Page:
Tuesday, December 27, 2011
Datuk Seri Dr Salleh Ismail, the husband of Women, Family and Community Development Minister Datuk Seri Shahrizat Abdul Jalil, deals with the Frequently Asked Questions over the controversy surrounding the National Feedlot Corporation. The Auditor-General's Report described the cattle project as 'a mess'
Question: Your family's name has been smeared.. Are you angry?
Answer: I am not angry because his (Parti Keadilan Rakyat strategy director Rafizi Ramli) allegations are not true.
But I am sad because everyone believes them. Rafizi has made allegations. I pity him. His intentions are not good. We do not even know him. In fact, we were surprised.
But we know it is a political ploy because we have not failed in our business. The first year, we were struggling to find the right people to sell us cattle... in Australia and other countries, marketing experts, and all the know-how. We are new. The second year, we kicked off the project and the third year we are doing a lot better.
Anyone knows that for any big business, the first two years are difficult. But with proper planning and strategies, the third year onwards, there are profits to be shown.
Question: Who leaked out the details?
Answer: Two of my high ranking staff. One resigned two weeks' ago, taking with him a thumbdrive that had half the details. The other resigned about few months ago. We have made police reports against them.
We noticed that the thumbdrive was missing only on Tuesday. The two of them have only half the information that is why they told the opposition half the story.
Question: Will you sue PKR over the allegations?
Answer: I will sit with my family to discuss. I think we have to think a lot. Consult our lawyer (Datuk Seri Shafee Abdullah). My family will discuss the issue first.
Actually, I don't feel anything towards Rafizi over all his statements. But if they continue, we will re-look the situation.
Salleh was also asked to comment on a range of other allegations thrown at him and his family concerning the NFC.
Allegation one: On the acquisition of a condominium in One Menerung, Bangsar, amounting to RM13.8 million, the opposition had claimed: "The total value of the luxury condominium was RM9.8 million. It has nothing to do with feedlots."
Answer: We bought two units. Not one. The acquisition of the condos was a commercial decision exercised by the board of directors to hedge unutilised funds for the abattoir project, which was delayed through no fault of NFC. Leaving the funds in fixed deposits would be less controversial but would not give the company the necessary yield for funds of this size.
Firstly, the condos were bought at a 20 per cent discount and had a guaranteed rental of RM30,000 per month, all of which is credited to the NFC group.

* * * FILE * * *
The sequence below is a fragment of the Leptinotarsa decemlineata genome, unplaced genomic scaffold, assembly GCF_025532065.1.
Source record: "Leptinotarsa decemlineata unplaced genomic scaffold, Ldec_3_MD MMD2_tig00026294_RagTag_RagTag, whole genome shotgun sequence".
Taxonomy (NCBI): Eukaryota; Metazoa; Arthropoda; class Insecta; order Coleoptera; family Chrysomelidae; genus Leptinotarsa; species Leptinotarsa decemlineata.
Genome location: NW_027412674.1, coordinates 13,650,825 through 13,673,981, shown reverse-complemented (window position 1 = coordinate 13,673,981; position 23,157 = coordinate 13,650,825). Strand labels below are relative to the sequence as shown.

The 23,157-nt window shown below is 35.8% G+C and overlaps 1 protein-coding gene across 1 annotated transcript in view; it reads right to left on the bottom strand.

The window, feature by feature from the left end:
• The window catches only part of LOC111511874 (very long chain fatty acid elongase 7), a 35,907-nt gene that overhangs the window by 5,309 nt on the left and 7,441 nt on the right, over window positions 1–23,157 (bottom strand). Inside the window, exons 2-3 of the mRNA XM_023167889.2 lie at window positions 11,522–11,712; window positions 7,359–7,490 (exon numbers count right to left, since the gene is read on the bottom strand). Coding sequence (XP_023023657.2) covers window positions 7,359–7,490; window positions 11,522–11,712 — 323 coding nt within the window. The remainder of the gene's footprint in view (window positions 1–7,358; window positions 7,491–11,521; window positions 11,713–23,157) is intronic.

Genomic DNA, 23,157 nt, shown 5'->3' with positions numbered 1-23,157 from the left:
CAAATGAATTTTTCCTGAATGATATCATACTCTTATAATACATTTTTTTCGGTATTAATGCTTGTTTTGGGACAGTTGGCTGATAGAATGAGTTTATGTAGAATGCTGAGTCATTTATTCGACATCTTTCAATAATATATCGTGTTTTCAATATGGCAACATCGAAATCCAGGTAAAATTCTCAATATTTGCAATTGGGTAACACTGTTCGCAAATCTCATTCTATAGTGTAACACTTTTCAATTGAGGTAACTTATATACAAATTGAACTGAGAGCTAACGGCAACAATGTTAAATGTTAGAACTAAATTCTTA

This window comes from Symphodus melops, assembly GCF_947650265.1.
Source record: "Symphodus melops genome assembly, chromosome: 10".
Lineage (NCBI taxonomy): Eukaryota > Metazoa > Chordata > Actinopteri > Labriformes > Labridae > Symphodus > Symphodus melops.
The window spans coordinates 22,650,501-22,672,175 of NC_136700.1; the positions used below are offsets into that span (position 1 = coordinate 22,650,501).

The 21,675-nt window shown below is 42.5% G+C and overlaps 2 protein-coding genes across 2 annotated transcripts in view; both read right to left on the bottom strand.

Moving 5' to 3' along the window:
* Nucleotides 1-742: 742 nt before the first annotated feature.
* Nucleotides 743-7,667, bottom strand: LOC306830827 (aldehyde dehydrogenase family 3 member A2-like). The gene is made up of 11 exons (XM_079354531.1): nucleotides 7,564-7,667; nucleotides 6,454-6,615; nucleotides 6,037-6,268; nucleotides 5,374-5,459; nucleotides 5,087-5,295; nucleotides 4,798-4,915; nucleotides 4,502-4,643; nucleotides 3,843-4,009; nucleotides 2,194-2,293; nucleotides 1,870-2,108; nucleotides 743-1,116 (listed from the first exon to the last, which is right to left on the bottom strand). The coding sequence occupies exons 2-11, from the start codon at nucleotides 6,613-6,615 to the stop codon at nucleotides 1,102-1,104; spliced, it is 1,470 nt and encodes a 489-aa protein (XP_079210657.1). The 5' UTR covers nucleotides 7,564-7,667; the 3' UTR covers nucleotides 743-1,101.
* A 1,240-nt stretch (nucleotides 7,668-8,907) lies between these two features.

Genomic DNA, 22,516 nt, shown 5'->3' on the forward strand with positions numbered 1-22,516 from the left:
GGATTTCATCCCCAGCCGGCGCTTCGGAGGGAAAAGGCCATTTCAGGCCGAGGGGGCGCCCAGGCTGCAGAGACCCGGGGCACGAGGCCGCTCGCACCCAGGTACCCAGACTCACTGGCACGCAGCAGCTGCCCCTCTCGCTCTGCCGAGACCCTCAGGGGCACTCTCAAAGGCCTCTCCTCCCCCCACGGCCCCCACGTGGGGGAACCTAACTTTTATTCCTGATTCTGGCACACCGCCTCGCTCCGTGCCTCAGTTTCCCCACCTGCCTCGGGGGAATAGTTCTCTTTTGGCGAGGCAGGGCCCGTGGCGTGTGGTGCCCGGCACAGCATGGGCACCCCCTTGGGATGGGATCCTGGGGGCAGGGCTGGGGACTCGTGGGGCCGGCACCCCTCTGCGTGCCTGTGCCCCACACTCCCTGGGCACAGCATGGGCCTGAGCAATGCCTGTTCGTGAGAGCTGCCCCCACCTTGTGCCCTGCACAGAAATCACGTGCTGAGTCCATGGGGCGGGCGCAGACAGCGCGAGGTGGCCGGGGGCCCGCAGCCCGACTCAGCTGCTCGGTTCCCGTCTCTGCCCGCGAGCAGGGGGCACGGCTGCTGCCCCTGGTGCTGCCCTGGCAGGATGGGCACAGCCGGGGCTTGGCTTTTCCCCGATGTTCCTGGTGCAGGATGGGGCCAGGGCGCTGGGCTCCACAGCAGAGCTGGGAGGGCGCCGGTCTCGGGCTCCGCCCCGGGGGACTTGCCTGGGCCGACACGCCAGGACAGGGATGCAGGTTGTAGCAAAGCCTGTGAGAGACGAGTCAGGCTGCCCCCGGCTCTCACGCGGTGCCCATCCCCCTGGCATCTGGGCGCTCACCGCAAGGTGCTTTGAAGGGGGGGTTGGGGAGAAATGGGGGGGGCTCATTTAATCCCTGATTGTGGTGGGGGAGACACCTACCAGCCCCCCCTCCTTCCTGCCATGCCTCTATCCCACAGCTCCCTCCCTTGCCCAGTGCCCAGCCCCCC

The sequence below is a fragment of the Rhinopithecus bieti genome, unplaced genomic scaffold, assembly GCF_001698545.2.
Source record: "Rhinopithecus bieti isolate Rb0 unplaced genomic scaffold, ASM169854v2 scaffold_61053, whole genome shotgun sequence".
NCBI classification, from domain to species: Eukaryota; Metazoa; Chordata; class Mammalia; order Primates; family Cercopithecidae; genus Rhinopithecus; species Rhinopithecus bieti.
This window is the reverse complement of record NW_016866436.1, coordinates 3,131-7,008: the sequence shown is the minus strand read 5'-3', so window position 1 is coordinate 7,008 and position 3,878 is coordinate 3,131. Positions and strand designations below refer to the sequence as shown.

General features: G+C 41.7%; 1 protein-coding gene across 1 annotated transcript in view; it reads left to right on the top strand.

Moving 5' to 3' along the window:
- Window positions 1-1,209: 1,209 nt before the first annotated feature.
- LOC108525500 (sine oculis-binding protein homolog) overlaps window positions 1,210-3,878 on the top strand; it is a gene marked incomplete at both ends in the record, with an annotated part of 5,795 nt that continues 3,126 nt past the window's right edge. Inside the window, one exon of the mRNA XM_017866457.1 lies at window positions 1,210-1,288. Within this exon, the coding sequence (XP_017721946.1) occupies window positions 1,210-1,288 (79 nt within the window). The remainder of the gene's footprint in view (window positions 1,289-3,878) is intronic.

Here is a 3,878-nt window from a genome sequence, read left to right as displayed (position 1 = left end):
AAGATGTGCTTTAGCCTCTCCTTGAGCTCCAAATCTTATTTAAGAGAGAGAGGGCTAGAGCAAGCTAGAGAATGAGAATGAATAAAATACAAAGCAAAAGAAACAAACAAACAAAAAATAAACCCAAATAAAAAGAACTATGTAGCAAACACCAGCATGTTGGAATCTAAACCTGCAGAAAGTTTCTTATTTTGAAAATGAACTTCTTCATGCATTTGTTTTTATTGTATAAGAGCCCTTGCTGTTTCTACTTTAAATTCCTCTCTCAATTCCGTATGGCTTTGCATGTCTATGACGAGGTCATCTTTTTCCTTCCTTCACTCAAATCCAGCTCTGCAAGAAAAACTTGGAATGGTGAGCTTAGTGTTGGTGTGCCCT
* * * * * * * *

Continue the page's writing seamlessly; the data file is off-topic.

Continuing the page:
Assuming the RM13.8 million was put into an FD at 2.75 per cent interest a year, this would yield RM379,500. Just rental at RM30,000 a month would yield RM360,000 (a year).
Since the property was bought at 20 per cent below market value, assuming it is resold at market price, an additional RM2.76 million would be added to the value, plus one year rental of RM360,000. The profit will come to RM3.12 million. This will bring 22.6 per cent yield instead of the 2.75 per cent.
The purpose of the loan was undoubtedly for cattle farming and infrastructure. Therefore, buying the condos was a departure from the purpose of the loan.
But since the properties are kept under the name and books of the company, it is simply a matter of converting the property back into cash at a desired profit.
Allegation two: "Our society has evolved in recent years that it is no longer acceptable that a minister can easily secure a RM250 million soft loan and a vast tract of land when there are thousands of more experienced breeders who could qualify for such a grant."
Answer: NFC received a loan of RM250 million and not a grant. This loan must be repaid as any commercial loan, though certain concessions are given.
The balance of factors must be seen for NFC's social obligations to create "contract farming" for the Malaysian industry, which is not necessarily profitable for NFC. This social obligation or national obligation must be also considered as a basis for certain friendly concessions granted in the whole scheme of things.
Allegation three: Travelling expenses amounting to RM827,579 when only 1,618 cattle were slaughtered two years ago. This means travelling expenses per cattle was RM511, amounting to 11 per cent of the RM4,481 price per cattle.
Answer: The RM827,000 is only about 0.3 per cent of the RM250 million, which is a very small amount of the project value.
In the initial stage of NFC, it is obvious that NFC's management would be travelling to and fro to Australia to meet consultants and for purchasing cattle. This expenditure was expected and budgeted. The choice of words such as study visits is deliberately mischievous as it connotes "frivolous holidaying" as opposed to working trips.
Allegation four: The tabloid Sinar Harian reported on Nov 14 that Rafizi had met officers from the Agriculture and Agro-based Industry Ministry who had objected to the project as early as 2006. However, these officers were helpless in voicing out their opinions when decisions were made by those above them.
Answer: NFC wasn't in existence in 2006 and if their objection lies squarely in the viability of the project, then there should not be so much reference to the personalities, but more reference to the project viability.
This is clearly an attack against the minister and her family. The opposition has its own objectives.
Allegation five: The price per head of cattle is RM4,500 but the price for cows in Malaysia is known to be RM2,500 to RM2,700.
Answer: Malaysian cows weigh about 300kg while those fed by us weigh double. There is 65 per cent meat compared with 40 to 45 per cent in local cows.
Furthermore, we sell meat as opposed to cattle. It is not a fair comparison.